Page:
Arthur Streeton adds sparkle and light to State Library collection

The early Australian impressionist Arthur Streeton wrote as lyrically as he painted: Sydney was "a land of passionfruit and poetry" with balmy air under "a warm palpitating sky".

To more formally trained artists, Streeton's sunlit 19th century canvasses – fleeting glimpses compared to previous artists' more literal works – were a travesty. He was accused by a critic of the time of "blistering the canvas with the fierce rays of the sun".

The State Library of NSW has made a major acquisition worth $425,000, adding its first painting by Australian impressionist Arthur Streeton to its collection. Credit:State Library of NSW

To Mitchell Librarian Richard Neville, Streeton's vision was an entirely new way of looking at the Harbour, and a taste of what was to come the next century with artists like Brett Whiteley.

"[Streeton] was a poetic soul," said Neville.

Streeton looked the part, too, and liked to quote Shelley and Keats. He was tall, slim, blue-eyed with "the faint promise of a golden beard," wrote Julian Ashton, an artist who founded the Julian Ashton Art School and was a supporter of the Heidelberg School, as early Australian impressionist artists were known.

When other artists talked art theory, Streeton would laugh, "and walk up and down shouting, 'Apples, oranges and lemonade'," wrote Ashton in his book The Art of Arthur Streeton, published in 1919.

View of Sydney Harbour today, taken from near where Arthur Streeton painted his panorama. Credit:Kate Geraghty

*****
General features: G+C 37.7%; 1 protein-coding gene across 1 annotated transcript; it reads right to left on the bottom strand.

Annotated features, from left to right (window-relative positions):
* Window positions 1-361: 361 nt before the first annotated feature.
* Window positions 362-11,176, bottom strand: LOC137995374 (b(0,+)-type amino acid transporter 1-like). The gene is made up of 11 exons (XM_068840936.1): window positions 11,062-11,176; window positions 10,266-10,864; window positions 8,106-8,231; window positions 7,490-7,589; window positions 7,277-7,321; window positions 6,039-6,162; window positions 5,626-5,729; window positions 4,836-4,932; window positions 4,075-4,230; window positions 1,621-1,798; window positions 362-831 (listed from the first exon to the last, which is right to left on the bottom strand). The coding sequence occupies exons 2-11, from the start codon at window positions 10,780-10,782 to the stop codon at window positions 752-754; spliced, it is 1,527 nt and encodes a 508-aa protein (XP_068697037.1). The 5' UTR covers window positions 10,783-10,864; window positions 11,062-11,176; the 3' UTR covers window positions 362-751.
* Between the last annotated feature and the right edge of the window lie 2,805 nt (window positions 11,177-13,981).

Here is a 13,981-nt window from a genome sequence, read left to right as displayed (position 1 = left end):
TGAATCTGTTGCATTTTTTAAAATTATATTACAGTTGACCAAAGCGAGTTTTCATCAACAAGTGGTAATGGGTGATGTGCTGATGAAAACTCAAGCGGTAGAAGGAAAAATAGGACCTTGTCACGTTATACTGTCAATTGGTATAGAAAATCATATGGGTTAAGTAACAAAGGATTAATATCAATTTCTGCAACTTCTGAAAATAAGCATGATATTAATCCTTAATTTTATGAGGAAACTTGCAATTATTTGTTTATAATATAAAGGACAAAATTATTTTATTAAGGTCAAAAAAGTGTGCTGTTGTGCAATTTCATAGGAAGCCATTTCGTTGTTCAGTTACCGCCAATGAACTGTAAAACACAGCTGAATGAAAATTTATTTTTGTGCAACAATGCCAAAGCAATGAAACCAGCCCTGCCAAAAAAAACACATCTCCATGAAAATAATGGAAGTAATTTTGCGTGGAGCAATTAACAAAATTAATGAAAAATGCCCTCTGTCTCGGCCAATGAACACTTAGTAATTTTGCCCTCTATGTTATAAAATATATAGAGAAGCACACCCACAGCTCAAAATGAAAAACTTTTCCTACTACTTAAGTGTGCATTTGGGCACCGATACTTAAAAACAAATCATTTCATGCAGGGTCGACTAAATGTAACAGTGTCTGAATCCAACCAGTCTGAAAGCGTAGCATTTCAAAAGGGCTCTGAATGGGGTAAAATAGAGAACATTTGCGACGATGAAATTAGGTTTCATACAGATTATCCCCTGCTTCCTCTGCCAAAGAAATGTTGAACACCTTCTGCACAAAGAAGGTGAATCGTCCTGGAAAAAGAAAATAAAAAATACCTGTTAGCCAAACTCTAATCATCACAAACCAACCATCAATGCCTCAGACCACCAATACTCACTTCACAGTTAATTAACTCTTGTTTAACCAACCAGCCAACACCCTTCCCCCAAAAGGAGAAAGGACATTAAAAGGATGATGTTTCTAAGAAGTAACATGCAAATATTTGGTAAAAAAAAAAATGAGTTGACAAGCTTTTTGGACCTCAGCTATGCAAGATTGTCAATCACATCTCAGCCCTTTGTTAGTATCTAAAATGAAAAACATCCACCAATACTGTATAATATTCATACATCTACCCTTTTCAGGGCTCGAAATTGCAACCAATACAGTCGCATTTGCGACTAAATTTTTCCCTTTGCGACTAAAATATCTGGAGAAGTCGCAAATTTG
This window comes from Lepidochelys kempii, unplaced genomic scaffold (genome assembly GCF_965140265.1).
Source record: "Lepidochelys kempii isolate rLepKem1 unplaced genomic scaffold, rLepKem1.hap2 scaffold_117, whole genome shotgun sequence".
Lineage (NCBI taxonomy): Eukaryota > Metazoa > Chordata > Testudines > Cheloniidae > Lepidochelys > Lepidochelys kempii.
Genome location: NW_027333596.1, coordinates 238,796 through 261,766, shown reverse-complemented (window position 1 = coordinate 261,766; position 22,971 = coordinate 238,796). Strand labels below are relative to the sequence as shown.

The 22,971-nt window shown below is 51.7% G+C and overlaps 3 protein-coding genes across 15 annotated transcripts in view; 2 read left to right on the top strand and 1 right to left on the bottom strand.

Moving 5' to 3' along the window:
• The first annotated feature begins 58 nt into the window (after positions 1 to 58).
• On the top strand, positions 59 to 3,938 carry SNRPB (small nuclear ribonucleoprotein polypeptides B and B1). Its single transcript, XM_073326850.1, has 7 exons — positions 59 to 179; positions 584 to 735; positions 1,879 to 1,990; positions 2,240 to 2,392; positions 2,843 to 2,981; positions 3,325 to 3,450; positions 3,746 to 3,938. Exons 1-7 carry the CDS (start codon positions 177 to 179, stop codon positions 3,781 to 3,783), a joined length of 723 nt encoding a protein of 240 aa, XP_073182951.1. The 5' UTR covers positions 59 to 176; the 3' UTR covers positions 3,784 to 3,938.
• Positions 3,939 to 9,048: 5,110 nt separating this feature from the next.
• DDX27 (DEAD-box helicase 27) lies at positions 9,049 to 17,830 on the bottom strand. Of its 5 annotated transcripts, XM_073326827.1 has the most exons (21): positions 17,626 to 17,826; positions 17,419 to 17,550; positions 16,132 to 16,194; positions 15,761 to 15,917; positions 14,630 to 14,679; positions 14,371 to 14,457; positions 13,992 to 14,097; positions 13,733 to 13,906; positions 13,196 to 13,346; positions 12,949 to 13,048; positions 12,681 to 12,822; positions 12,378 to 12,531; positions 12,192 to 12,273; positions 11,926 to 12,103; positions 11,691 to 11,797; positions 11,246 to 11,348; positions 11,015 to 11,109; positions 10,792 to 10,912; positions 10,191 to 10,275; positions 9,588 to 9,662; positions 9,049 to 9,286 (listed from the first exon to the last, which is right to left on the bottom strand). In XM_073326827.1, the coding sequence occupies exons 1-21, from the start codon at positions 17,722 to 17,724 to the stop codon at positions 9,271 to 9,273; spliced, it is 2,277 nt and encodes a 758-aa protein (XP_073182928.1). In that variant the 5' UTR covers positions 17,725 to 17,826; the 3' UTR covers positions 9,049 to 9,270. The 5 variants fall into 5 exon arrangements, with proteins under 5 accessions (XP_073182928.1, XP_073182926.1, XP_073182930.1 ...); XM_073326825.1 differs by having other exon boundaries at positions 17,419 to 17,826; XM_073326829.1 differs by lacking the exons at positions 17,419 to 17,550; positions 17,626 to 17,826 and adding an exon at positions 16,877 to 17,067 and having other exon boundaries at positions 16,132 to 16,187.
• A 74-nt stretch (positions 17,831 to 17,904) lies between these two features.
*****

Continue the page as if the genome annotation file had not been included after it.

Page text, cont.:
Streeton was a perfect counterpoint to the artists that had come before, said Neville. He was not concerned about accurate topographical renditions, but interested in the light. This was at odds with earlier conventional representations of the Harbour, such as the English picturesque style of Conrad Martens, or the precise representations of Eugene von Guerard.

Streeton was a key figure in the Australian impressionist school where en plein air – or outdoor painting – saw artists develop a unique style of bold brushwork and light-filled compositions.

The gift for the outgoing Admiral was described in the newspaper as "a living, speaking picture, full of that fire which is so peculiarly Australian…"

Other critics urged people viewing Streeton's work to ignore the critics, and bask in its emotion: "One cannot be forced or educated to understand and appreciate his work. It is only by intuitive love and sympathy with harmony that we can approach him (and) expect proportionate enjoyment."

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